Of the five potential risks that dynamic content can pose, the creation of duplicate content is one of the easiest mistakes to make. With that being said, duplicate content is also one of the easiest risks to avoid.

Duplicated content might be created while using query strings (URL parameters). As default Google and other search bots relate to URL with a query string as a different URL. Meaning the URL example.com and the URL example.com?color=red are two different URLs (though on the website’s admin side only one page exists).

Avoiding duplicate content is done by applying canonical tags. Canonical tags indicate to search engines that certain pages should be treated as copies of a certain URL and that any rankings should actually be credited to the original page.

Risk #3: Keyword Cannibalization

Keyword cannibalization is a problem that lies in relatively the same vein as a duplicate content. Keyword cannibalization can be defined as query strings that generate a large number of webpages that target the same keyword or keyword phrase. When your site consists of multiple pages that are all competing for a top spot in the rankings of a singular keyword or keyword phrase, they basically “eat” each other up in the process.

When it comes to the use of dynamic content in your SEO practices, keyword cannibalization can prove damaging as you will be inhibiting the webpage you would most prefer to rank well for a keyword to effectively compete. In fact, you are essentially competing with yourself.

How to Avoid Keyword Cannibalization While Using Dynamic Content

As the reason for keyword cannibalization is similar to content duplications, the solution is also the same – applying canonical tags (as described above).

Risk #4: Page Load Speed

When a customer’s search for a particular subject is halted for more than 2-3 seconds due to slow page load speed, they are likely to move on and never return to that site. This highlights the importance of optimizing your web page for page load speed. Every effort should be made to ensure that your site loads quickly and gives the user what they’re looking for.

When a user bounces off of your page due to an unsatisfactory page load speed, this essentially tells Google that you are undeserving of ranking for those important search queries. After all, a bad page load speed means bad user experience.

How to Avoid Slow Page Load Speed While Using Dynamic Content

Though there is no way to avoid longer page load times when you add an extra capability like dynamic content, some plugins or software may be more effective than others. Naturally, the preferred option is to use a service like If-So dynamic content that processes the dynamic content on your server, without requiring calls to an external server.

Risk #5: Redirection

Redirection occurs when you create a response status code that is triggered whenever a visitor attempts to view content that has been relocated to a different URL. Redirection may be used in a variety of situations including split testing, for example.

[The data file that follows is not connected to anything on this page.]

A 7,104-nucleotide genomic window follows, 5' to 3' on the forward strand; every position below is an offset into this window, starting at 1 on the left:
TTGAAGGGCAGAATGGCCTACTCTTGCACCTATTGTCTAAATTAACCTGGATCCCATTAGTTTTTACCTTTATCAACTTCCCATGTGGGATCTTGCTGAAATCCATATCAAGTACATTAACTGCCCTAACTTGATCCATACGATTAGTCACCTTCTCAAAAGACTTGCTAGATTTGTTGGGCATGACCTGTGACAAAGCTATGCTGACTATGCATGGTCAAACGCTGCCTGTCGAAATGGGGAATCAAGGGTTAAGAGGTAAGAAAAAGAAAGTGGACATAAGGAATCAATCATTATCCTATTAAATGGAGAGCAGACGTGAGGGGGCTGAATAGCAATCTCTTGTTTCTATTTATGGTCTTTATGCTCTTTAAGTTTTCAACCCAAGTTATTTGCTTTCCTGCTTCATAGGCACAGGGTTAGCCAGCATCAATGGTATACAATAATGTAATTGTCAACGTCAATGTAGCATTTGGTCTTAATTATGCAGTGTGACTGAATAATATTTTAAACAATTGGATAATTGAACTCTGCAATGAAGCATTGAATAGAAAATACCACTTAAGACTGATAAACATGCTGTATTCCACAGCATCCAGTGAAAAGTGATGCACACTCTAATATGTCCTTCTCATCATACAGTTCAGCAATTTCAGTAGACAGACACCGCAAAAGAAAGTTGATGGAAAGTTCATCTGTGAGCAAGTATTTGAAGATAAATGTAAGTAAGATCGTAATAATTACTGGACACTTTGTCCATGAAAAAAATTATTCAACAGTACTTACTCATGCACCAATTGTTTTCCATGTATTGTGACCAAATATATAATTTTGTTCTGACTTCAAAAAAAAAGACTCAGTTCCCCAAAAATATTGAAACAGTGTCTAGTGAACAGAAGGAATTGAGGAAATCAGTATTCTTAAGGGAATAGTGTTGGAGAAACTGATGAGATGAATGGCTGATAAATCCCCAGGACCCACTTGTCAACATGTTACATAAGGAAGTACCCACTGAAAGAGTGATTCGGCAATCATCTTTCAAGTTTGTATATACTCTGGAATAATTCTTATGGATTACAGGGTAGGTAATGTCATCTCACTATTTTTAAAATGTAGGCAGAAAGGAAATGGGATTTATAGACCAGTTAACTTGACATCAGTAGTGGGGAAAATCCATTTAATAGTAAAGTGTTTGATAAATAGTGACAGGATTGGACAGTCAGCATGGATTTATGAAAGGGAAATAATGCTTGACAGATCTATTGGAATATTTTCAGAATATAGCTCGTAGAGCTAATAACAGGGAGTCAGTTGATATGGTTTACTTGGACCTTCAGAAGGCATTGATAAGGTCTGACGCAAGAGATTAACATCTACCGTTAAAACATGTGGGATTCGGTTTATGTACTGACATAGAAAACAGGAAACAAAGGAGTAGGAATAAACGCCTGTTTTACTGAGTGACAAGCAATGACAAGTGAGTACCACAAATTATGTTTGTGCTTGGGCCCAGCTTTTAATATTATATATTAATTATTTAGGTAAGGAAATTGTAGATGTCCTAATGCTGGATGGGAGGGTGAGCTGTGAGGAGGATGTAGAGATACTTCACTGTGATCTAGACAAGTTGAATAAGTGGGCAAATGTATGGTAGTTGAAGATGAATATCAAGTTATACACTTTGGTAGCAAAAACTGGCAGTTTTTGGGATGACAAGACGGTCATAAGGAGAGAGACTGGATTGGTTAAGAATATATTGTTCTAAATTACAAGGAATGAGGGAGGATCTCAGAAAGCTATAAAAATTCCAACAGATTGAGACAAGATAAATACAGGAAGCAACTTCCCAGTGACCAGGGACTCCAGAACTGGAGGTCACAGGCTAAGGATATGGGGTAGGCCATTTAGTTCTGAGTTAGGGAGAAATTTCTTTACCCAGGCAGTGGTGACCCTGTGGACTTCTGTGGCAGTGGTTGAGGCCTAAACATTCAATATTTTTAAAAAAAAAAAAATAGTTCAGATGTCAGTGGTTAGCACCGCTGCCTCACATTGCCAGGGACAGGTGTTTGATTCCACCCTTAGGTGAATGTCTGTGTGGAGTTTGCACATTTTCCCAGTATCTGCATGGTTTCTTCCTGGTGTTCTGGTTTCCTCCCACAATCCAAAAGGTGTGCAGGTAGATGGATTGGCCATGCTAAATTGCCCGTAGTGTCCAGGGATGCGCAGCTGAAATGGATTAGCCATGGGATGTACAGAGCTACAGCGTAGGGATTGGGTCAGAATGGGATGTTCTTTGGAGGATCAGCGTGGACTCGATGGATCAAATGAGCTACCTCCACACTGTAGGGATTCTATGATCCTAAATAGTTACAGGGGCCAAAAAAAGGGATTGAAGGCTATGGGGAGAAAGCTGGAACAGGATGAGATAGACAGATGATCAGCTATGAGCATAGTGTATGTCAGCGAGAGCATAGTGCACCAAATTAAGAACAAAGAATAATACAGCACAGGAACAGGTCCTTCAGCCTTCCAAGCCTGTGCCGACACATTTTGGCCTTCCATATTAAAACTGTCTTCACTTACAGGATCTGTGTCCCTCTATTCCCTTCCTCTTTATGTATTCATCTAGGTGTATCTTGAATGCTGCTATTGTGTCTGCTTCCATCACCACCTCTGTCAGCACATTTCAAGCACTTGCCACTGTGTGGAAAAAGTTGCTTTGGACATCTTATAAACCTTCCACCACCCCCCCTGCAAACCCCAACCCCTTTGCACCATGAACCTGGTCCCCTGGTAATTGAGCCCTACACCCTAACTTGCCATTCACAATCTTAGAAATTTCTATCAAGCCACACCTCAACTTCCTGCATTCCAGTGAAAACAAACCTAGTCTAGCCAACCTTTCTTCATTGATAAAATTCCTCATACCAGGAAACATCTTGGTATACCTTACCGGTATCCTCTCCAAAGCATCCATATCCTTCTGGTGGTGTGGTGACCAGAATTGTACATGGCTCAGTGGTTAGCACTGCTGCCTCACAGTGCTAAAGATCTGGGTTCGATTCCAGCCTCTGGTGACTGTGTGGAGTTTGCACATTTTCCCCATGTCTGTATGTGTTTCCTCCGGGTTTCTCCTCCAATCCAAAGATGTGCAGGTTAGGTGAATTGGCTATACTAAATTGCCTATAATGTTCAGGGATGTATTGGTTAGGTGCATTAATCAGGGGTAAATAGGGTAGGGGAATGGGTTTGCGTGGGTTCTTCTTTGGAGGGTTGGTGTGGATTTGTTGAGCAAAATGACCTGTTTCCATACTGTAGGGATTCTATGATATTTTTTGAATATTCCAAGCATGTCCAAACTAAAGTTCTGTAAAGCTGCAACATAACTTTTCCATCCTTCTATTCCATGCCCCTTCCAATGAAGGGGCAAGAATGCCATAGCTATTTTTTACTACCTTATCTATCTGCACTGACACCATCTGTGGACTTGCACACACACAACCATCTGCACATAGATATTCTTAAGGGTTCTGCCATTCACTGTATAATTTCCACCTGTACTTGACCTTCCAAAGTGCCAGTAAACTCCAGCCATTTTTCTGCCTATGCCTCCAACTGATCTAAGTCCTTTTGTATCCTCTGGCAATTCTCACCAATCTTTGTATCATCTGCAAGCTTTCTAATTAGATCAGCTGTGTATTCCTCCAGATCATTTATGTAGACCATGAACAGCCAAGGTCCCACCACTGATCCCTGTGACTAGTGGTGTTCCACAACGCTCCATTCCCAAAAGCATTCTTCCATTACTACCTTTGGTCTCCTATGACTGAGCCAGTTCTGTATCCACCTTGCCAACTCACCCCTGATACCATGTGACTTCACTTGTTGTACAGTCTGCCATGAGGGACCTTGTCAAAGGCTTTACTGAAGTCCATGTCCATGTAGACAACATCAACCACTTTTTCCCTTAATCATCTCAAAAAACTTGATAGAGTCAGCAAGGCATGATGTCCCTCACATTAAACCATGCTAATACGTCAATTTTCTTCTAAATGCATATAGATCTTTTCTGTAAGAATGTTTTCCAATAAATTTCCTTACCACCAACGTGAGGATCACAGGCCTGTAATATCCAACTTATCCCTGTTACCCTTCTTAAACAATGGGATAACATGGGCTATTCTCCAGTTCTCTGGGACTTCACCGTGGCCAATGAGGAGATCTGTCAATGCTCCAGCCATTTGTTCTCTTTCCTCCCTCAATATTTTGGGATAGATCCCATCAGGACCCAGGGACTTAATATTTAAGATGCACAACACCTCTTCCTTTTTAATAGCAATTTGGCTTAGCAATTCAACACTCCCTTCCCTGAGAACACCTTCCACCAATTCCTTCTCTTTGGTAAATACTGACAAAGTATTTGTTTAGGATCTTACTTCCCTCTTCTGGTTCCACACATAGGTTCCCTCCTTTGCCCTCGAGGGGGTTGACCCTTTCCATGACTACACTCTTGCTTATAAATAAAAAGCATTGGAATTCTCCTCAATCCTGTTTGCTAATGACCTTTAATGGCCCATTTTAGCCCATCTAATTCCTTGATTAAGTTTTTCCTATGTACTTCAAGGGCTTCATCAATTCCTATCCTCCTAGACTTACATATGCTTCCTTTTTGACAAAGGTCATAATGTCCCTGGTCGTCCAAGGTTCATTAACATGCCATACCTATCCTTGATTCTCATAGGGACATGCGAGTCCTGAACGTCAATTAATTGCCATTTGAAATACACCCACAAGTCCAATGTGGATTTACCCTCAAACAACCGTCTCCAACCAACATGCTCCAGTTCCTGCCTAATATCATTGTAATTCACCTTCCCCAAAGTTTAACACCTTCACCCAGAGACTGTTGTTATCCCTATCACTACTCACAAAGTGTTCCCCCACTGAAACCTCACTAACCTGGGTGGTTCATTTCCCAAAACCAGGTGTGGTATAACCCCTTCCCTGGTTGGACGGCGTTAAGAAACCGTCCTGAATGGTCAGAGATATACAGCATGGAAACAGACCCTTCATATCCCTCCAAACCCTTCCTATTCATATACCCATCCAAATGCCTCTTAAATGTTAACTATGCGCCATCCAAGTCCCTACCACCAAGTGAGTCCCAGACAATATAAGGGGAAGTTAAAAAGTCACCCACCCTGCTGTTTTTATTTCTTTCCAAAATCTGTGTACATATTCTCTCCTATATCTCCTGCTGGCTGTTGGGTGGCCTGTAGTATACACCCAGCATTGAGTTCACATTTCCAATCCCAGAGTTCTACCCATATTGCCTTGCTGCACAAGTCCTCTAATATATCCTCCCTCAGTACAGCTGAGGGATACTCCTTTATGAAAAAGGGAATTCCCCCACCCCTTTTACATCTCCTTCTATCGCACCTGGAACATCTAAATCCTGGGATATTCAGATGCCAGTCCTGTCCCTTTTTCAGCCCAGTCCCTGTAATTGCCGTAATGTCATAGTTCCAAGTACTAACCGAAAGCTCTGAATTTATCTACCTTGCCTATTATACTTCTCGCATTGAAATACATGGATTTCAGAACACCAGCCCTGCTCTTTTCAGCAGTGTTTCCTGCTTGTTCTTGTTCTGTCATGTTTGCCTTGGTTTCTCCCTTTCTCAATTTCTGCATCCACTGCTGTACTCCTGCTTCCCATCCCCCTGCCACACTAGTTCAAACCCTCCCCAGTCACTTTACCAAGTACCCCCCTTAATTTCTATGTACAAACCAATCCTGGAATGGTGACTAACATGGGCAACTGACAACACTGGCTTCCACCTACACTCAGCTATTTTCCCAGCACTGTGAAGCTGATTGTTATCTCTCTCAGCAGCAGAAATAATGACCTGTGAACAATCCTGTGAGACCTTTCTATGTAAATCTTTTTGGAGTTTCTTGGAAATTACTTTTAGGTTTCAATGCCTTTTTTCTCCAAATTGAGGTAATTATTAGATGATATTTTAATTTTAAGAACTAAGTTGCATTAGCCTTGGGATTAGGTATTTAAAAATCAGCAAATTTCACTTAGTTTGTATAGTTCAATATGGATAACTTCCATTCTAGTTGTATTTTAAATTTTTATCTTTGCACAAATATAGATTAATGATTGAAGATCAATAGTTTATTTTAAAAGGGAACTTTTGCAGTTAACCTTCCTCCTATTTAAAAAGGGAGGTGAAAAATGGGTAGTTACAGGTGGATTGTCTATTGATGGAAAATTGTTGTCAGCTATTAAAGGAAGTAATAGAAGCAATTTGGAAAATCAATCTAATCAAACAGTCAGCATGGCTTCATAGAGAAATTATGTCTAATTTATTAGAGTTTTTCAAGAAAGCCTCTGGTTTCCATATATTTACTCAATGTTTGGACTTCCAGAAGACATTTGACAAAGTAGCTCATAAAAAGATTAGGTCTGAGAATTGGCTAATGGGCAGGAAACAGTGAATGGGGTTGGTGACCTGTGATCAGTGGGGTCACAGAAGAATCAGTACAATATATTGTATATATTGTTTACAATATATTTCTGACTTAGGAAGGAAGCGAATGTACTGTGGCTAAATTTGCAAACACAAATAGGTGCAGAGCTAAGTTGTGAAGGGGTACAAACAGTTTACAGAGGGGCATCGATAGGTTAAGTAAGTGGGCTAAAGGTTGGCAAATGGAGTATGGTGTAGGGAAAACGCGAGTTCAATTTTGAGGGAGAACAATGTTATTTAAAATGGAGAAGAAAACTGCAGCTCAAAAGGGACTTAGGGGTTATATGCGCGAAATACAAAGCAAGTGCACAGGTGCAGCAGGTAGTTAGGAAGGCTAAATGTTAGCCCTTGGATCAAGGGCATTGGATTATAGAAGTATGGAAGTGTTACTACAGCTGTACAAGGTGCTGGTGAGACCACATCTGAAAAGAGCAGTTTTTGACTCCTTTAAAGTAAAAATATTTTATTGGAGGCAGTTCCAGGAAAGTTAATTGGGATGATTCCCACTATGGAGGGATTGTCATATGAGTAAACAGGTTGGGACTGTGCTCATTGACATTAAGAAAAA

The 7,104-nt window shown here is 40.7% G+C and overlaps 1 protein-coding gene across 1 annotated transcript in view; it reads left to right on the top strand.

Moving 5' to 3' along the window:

There are two methods to create redirections are by JavaScript or by using an HTTP response.

How to Properly Create Redirections While Using Dynamic Content

Google’s guidelines for redirection clearly state that either a JavaScript-based redirect or a temporary HTTP response status code known as “302 Found” be used when redirecting users. This will be effective in communicating to Google that this redirection is only temporary and that the content’s original URL should be indexed as opposed to the temporary redirecting source. This will minimize the chances of both duplicate content and keyword cannibalization which is, as you now understand, very important when using dynamic content.

Conclusion – Guidelines for Using Dynamic Content without Causing SEO Issues

Always make a conscious effort to take the necessary precautions that can provide you with a safeguard against the unfortunate risks that dynamic content can have on SEO.

The article specifies seven useful guidelines effectively avoid the repercussions associated with the five SEO vulnerabilities of dynamic content:

  1. Make sure that your site displays enough non-personalized, static content, to assist Googlebot in determining the relevancy of the webpage so that it can route queries accordingly.
  2. Make the dynamic parts of the page as minimal as possible.
  3. Keep your titles static, especially H1s. If you do turn your title to dynamic ones, make sure to include the focused keyword on each version and make sure the meaning of the title is not completely different on each version.
  4. Remember, Googlebot expects to view the same content that any average visitor to your webpage would see.
  5. If you redirect users to a different page – always use 302 redirects
  6. Always apply canonical tags if you are using URL parameters or if you redirect some users to a different page
  7. Use an on-site dynamic content service. Make sure the service you use doesn’t slow down the page load speed drastically.

When your rankings skyrocket thanks to the improved user experience that dynamic content provides, you’ll be glad you knew what you were doing!

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2019-10-31T19:15:44+02:00